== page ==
U.N. Secretary General Ban Ki-moon says he raised the issue of human rights in meetings with Cuba’s leaders, breaking the much criticized silence on the issue maintained by other participants in a hemispheric summit in Havana.
Costa Rican officials agreed to meet with democracy activists out of the 33 delegations attending the II Summit of the Community of Latin American and Caribbean States (CELAC), human rights activists Elizardo Sanchez Santa Cruz said Wednesday.
The delegations and observers, such as Ban, have come under withering criticism from international human rights activists for failing to speak out even as Cuban police detained dozens of dissidents to keep them away from the officials and journalists at the summit.
A Tweet on Tuesday by Samantha Power, the U.S. ambassador to the United Nations, said, “Our message to world leaders visiting: meet w/everyday Cubans & independent civil society to learn what’s really happening & support democratic change.”
Independent journalists in Cuba on Wednesday put the total number of brief detentions over the previous 72 hours at 250, and Sanchez reported that at least 16 dissidents remained jailed and eight remained under illegal police orders for house arrest.
Dissidents had been planning two “parallel summits” to take advantage of the news media coverage brought on by the summit Tuesday and Wednesday, designed to promote economic integration in the hemisphere, except for the U.S. and Canada.
Ban made no mention of human rights during his public speech to the summit’s opening session Tuesday but later told a news conference that he had spoken about the “arbitrary detentions” with “the highest Cuban leaders.” He had met with Raúl Castro on Monday and brother Fidel Castro on Tuesday.
He also asked them to ratify two international human rights agreements that Cuba signed in 2008 but never put in place, Ban told the news conference, declining to go into further details about his talks with Cuba’s leadership.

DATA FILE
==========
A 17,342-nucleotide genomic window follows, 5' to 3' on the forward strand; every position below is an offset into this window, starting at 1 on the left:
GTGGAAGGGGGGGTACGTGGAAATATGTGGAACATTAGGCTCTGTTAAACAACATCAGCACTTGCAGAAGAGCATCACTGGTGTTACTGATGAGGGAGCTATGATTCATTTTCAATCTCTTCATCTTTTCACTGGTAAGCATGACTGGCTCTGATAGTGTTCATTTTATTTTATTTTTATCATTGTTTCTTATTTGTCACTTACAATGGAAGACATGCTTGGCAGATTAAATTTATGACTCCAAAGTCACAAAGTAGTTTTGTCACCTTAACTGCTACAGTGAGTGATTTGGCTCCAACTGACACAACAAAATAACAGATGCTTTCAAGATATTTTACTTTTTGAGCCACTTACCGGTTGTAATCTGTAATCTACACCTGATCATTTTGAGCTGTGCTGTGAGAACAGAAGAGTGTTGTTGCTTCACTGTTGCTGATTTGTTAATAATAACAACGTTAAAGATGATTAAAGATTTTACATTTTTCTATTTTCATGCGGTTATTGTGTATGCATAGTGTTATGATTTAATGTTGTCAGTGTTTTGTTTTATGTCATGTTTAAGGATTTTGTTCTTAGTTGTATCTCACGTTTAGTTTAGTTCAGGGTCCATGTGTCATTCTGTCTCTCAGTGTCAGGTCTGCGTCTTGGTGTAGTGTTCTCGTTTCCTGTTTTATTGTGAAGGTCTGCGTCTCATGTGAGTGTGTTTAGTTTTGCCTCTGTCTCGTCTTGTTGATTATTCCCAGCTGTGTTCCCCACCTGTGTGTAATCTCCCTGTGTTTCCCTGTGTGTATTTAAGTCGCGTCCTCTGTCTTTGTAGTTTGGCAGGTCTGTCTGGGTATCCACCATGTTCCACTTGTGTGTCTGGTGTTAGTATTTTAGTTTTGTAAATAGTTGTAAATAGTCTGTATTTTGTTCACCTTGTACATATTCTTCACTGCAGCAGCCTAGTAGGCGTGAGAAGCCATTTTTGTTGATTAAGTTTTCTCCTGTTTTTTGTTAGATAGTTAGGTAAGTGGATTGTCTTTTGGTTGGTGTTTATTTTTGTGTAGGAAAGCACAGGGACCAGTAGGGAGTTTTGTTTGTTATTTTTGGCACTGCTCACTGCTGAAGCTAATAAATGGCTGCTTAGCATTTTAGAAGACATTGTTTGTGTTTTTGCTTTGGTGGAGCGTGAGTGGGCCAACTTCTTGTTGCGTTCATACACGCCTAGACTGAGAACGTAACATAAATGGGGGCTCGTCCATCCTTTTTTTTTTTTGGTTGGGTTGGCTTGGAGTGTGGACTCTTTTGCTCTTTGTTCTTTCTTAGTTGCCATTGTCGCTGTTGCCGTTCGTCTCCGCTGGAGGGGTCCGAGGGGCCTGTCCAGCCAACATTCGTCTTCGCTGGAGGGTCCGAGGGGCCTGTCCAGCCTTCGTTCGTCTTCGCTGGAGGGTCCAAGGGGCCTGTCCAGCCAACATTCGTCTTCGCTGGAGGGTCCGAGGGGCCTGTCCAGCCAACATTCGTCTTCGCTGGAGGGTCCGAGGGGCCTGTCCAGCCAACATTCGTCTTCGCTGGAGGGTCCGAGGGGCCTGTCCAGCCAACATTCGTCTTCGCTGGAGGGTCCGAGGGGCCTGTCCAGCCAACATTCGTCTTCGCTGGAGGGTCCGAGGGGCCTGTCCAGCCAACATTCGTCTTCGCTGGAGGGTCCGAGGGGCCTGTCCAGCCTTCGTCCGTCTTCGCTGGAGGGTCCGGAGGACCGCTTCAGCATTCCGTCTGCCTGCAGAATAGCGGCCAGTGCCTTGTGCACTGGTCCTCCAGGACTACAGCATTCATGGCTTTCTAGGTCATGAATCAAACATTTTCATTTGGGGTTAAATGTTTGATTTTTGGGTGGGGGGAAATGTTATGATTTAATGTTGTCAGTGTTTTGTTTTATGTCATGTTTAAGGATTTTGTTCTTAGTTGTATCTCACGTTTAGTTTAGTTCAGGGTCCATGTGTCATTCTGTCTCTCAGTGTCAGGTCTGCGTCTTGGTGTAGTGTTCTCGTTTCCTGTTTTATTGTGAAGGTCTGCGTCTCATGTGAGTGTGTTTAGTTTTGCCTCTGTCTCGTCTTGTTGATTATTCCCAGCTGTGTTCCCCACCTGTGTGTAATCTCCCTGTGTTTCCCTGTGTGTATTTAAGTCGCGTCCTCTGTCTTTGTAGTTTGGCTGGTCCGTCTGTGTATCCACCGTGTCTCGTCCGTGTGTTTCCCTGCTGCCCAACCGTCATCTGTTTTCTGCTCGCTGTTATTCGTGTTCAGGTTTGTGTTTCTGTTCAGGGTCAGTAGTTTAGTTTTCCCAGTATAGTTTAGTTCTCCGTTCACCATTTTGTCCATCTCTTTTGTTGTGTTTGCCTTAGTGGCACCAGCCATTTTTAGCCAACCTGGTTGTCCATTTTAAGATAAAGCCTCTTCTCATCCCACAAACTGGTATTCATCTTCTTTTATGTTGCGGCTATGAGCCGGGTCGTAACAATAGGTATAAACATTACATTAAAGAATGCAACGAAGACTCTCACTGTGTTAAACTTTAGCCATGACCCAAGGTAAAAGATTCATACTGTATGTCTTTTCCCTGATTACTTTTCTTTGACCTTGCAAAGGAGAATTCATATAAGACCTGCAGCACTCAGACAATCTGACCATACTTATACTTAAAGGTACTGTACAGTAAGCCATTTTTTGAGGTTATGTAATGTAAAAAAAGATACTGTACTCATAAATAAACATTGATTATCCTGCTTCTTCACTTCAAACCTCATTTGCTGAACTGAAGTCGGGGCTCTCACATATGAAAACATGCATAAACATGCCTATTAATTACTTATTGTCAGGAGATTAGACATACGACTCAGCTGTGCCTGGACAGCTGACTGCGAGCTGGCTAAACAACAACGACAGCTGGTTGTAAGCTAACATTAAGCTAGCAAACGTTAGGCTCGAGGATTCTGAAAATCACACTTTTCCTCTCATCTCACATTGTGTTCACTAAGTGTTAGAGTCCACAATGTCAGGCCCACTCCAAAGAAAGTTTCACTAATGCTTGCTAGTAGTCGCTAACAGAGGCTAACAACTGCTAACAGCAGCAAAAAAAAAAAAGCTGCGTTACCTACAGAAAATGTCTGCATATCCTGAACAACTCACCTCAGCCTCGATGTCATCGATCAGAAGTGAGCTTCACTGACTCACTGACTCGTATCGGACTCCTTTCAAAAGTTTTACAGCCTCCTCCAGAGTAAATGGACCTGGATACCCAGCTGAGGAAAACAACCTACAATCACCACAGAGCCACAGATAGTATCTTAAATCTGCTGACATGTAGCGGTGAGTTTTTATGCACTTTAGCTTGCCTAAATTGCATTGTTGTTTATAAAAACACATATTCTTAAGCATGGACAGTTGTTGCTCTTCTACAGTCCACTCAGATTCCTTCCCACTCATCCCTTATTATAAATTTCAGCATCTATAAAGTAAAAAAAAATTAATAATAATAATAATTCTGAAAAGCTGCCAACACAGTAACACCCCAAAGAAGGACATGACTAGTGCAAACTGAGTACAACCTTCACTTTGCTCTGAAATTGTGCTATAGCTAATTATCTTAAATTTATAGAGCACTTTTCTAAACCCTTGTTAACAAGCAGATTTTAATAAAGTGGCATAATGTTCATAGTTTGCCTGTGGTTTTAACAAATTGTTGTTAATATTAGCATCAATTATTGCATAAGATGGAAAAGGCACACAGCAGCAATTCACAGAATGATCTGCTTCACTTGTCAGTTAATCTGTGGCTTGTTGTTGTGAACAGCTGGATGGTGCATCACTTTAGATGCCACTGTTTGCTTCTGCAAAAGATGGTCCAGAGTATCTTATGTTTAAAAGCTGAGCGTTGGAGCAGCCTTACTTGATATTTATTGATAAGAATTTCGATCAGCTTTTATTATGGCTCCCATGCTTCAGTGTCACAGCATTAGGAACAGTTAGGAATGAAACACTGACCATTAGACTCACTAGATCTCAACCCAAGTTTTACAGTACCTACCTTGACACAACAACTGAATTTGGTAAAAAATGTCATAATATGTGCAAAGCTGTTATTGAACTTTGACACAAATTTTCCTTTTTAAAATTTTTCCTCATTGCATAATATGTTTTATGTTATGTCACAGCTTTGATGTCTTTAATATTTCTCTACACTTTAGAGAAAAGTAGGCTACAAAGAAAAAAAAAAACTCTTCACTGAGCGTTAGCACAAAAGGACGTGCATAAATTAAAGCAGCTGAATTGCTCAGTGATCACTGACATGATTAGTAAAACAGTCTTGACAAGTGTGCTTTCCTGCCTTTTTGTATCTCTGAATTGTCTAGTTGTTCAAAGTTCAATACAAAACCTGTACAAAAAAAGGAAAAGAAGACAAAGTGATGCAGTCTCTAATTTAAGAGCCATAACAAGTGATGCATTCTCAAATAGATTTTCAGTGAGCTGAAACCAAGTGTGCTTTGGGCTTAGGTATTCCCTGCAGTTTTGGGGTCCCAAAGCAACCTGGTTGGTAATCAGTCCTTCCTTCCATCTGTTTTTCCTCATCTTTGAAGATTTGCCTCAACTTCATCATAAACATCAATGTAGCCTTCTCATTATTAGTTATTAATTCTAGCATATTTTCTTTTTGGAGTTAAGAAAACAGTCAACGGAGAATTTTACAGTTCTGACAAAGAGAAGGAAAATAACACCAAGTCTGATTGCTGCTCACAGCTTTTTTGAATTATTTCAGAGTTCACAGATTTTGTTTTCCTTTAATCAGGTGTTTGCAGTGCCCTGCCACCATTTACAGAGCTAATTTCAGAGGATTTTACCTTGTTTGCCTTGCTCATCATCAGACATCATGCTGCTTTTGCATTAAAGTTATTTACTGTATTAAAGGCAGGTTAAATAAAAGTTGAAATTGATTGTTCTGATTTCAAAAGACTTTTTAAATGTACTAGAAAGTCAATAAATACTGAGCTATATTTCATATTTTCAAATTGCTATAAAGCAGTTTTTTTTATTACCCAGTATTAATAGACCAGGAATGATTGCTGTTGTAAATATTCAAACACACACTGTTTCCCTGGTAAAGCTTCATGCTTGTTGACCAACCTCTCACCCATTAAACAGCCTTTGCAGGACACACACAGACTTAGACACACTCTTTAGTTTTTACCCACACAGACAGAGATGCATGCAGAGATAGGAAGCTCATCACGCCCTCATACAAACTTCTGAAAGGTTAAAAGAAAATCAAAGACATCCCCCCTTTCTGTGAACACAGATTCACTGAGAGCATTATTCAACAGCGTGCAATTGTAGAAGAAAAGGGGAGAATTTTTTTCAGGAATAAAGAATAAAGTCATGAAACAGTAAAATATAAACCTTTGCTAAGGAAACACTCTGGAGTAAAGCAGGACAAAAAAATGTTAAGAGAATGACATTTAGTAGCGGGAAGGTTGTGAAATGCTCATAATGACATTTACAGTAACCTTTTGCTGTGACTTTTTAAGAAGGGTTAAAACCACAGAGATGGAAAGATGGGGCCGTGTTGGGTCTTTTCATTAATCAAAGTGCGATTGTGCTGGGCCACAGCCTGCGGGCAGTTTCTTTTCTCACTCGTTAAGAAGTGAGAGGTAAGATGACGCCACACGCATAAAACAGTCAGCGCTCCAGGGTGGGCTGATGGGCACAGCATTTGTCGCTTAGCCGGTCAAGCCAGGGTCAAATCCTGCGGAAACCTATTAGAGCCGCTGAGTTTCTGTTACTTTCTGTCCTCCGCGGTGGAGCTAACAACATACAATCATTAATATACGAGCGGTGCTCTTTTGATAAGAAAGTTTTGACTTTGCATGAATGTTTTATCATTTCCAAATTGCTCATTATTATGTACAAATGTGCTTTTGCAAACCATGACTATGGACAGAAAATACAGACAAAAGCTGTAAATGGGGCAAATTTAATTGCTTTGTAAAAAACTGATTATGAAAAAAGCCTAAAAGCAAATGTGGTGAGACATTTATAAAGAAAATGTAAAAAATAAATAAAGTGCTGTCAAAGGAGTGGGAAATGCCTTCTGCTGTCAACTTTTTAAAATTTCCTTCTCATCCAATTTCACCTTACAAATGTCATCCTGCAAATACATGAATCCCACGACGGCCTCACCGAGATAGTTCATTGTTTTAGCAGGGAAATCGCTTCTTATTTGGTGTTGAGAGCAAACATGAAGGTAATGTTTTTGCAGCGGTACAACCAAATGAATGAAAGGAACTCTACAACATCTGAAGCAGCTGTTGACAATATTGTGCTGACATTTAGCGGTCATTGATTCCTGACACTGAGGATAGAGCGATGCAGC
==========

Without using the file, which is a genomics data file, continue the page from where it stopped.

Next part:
“I sincerely hope the Cuban government will continue to work closely with the international community to further strengthen human rights,” he said.
Sanchez, head of the illegal Cuban Commission for Human Rights and National Reconciliation, said he met Wednesday with Ingrid Picado Monge, chief of protocol for the Costa Rican government, and the Costa Rican ambassador to Cuba, Hubert Mendez Acosta, at the Central American nation’s diplomatic mission in Havana.
His commission had requested meetings with several of the delegations attending the summit “but until now only the Republic of Costa Rica has responded positively,” he said. Sanchez declined to identify the countries that turned down his requests.
Sanchez said he and the commission’s information director, Kirenia Yalit Nuñez, “submitted a report on the unfavorable situation for civil and political rights that exists in Cuba, as the context within which the summit has been taking place.”
Costa Rica is one of Latin America’s oldest and strongest democracies and has long been active in regional human rights issues. It hosts the International Court for Human Rights, part of the Organization of American States in Washington.